Huawei P10 camera review: We fully test the smart and feature-packed dual-lens Leica 2 camera on the Huawei P10 flagship phone, with full photo and video samples.
However, it’s that dual-lens Leica 2 camera on the back which has already proven the P10’s best feature. This versatile smartphone snapper boasts some intelligent tech and delivers up to 4K resolution video recording, as well as plenty of bonus features.
Here’s our full Huawei P10 camera review and check out our in-depth P10 review for more info on the rest of this sleek flagship handset.
Huawei P10 camera review: Camera specs
Huawei’s partnership with optics experts Leica is bearing some juicy fruit, with the latest Huawei mobile phones all boasting solid camera tech. The P10 and P10 Plus both pack a dual-lens Leica 2 camera, although some of the finer points are different.
The Huawei P10’s rear camera combines two lenses, a 20-megapixel monochrome and 12-megapixel colour lens, to great effect. These work alongside each other to produce sharp, detail-packed photos. You get Optical Image Stabilisation on the colour lens, which helps to reduce blurring and judder due to hand shakes. There’s also Phase Detection Autofocus (PDAF) to help the cameras quickly lock onto your subject and reduce shutter delay.
Huawei P10 camera review: User interface and features
The P10’s camera app is absolutely packed with features, many of which are worth a play around with.
On the main Huawei P10 camera UI you get a few fast-access features, to toggle as you snap. These include the usual filters, flash and so on, plus Huawei’s Wide Aperture mode. This produces a lovely bokeh effect, provided courtesy of those dual lenses working together. It really helps your subject to stand out, as you’ll see in our sample photos below.
You also get Huawei’s funky Portrait mode, which again uses bokeh to great effect. Shoot someone with this enabled and they’ll appear sharp against the background, while colours are artificially boosted too.
Flick your finger right across the screen and you’ll open up the P10’s camera modes menu. From here you can turn on HDR, snap a panorama, record time-lapse or slow-mo video, turn on night mode and so on. There’s a strong selection of bonus modes, although it’s a shame HDR isn’t built into the auto mode as it is with many other premium smartphone cameras.
Flick left and you open up the standard camera settings. From here you can make the volume buttons double up as physical shutter buttons, turn on smile capture mode, enable GPS tagging and fiddle with the resolution of your photos and video.
Huawei has also added in an Ultra Snapshot mode. This boots the P10’s camera and optionally takes an instant shot when the volume down button is double-tapped while the phone is hibernating. It’s impressively quick, often taking a shot in under a second – perfect for those impromptu snaps.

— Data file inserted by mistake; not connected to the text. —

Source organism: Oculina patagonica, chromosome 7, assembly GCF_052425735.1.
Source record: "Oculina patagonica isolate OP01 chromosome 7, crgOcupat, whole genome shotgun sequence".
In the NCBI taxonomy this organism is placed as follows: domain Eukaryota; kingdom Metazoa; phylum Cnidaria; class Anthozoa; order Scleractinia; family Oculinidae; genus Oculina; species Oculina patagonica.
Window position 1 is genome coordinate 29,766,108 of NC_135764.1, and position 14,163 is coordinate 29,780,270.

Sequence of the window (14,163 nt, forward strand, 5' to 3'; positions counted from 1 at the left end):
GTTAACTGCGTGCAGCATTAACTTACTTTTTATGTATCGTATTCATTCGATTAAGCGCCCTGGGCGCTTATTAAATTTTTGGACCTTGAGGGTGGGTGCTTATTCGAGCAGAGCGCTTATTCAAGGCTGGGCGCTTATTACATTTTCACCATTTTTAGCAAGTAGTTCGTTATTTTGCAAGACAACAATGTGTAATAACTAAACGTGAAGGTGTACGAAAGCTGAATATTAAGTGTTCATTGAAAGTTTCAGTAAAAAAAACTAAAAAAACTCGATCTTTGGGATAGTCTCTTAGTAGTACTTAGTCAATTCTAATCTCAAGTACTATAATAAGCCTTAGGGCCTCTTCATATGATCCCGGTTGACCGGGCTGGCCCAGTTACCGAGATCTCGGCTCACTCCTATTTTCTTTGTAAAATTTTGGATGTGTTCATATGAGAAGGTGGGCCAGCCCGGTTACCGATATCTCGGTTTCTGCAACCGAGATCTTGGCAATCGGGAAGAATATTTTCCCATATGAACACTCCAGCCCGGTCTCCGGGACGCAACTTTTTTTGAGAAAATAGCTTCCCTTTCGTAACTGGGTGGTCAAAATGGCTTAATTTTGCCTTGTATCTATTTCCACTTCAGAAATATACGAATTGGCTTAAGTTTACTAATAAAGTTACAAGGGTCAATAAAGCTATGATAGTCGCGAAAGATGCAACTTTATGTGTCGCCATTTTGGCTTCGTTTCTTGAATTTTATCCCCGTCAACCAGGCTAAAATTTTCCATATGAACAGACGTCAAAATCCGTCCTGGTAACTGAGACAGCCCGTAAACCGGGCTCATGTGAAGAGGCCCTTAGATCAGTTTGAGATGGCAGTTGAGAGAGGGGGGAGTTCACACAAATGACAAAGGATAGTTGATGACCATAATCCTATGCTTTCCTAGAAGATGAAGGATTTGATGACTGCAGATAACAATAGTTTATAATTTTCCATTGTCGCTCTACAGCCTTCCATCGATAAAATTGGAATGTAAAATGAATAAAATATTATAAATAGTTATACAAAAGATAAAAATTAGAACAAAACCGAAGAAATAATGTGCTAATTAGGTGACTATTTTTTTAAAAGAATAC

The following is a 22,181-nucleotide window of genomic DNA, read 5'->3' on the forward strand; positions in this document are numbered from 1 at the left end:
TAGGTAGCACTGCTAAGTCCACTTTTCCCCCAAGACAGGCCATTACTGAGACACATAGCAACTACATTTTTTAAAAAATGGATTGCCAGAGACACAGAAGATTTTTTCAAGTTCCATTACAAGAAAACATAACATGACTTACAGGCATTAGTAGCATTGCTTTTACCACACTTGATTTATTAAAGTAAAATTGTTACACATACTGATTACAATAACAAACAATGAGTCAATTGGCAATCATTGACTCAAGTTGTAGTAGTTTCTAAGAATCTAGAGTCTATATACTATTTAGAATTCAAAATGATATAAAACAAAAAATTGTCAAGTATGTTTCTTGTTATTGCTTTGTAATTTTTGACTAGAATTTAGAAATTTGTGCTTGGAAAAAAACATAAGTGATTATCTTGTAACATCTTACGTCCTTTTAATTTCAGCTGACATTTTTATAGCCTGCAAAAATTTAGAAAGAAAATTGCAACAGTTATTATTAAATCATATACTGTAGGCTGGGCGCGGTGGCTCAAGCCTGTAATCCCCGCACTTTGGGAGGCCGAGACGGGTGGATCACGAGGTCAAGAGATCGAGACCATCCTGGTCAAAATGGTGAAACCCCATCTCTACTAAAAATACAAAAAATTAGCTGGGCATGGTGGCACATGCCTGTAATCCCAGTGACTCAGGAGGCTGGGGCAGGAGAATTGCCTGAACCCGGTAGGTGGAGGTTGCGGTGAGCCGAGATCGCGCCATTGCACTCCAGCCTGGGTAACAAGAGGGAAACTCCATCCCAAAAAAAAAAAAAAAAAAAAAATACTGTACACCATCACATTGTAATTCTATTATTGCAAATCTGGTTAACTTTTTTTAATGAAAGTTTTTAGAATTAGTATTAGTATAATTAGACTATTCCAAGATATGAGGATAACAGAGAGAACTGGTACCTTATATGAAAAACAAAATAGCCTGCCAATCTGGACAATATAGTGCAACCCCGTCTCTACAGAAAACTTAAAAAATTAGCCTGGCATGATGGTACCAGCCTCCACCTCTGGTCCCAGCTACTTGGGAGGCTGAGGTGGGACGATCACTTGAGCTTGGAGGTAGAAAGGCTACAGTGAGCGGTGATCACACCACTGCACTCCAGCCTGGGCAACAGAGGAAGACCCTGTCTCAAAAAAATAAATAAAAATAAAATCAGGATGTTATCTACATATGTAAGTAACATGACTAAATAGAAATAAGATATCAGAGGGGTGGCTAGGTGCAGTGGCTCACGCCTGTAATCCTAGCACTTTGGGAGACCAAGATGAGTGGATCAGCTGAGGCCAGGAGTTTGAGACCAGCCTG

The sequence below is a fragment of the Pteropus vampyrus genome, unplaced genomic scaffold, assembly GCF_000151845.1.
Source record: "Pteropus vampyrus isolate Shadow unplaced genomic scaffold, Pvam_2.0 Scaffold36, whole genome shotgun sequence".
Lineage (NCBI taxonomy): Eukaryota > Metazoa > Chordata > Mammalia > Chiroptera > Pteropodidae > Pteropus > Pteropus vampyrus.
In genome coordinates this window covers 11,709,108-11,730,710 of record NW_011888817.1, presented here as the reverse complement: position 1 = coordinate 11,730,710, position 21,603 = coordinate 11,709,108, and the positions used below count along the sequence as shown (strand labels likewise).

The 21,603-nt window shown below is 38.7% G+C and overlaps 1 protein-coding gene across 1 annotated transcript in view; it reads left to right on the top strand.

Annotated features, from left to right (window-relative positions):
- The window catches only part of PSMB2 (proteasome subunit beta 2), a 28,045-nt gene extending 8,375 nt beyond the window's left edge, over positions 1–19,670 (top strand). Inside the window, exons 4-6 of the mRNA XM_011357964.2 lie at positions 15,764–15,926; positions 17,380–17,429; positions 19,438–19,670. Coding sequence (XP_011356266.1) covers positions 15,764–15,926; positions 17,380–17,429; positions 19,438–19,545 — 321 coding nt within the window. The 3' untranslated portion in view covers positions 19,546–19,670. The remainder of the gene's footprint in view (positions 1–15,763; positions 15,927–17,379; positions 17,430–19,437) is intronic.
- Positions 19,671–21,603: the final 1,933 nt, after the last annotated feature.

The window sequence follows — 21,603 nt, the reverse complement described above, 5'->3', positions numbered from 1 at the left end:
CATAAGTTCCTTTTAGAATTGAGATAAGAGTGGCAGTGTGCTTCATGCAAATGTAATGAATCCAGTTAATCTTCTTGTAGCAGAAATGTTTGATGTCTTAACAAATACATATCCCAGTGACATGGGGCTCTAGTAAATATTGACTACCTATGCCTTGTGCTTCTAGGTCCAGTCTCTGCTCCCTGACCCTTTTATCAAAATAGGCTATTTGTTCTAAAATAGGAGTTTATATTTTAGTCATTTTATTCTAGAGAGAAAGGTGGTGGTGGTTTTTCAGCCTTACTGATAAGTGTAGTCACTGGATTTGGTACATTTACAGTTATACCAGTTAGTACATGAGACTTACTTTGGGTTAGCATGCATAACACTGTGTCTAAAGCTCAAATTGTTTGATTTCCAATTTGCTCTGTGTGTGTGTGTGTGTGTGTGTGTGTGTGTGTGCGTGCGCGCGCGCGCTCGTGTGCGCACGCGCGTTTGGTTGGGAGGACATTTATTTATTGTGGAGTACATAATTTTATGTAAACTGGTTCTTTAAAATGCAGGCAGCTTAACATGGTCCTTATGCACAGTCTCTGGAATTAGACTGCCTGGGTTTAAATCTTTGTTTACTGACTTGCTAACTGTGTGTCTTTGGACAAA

Huawei P10 camera review: Photo quality
The Huawei P10’s camera is undeniably impressive. In everything but low light, we very rarely captured any dud images on full auto mode. Photos are packed with detail and colours are accurately reproduced. And those dual lenses mean that you get some gorgeous background blurring when focusing on a near subject, which really helps your chosen model to stand out.
In lower light situations, the Sony Xperia XZ, Google Pixel and Samsung Galaxy S7 still perform stronger. The P10’s f/2.2 lens doesn’t suck in as much light, meaning you often get quite murky photos at night. Detail levels are still quite strong, but it can be hard to make out finer details. Moving subjects often appear blurred, although in better light the P10’s fast-action shutter does an admirable job of cutting down on blur.
Check out our Huawei P10 camera review photo samples in the gallery below.
Huawei P10 camera review: Video quality
The P10 can shoot Full HD video in either 30 or 60 frames-per-second as well as full 4K Ultra HD resolution footage.
Our sample videos below show that the P10 copes well with changes in lighting and focal distance, capturing detailed footage with realistic colour reproduction. Image stabilisation helps to cut down on the shaky footage effect when you’re filming and moving at the same time, but this isn’t available at 60 frames-per-second or 4K resolution. In these cases you’re best off keeping the P10 still, as your video will otherwise be quite jerky.
Our 4K samples were compressed by the P10’s software, which meant they weren’t able to be played on our Macbook. YouTube also didn’t like our 4K video files, so we had to convert before uploading. The resulting file size was roughly twice the size of our Full HD 30 frames-per-second footage, so shooting just over a minute of 4K video takes up 300MB of storage space.
Huawei P10 camera review: Video review
Want to see the P10’s camera UI in action? Check out our video review of the P10 camera below.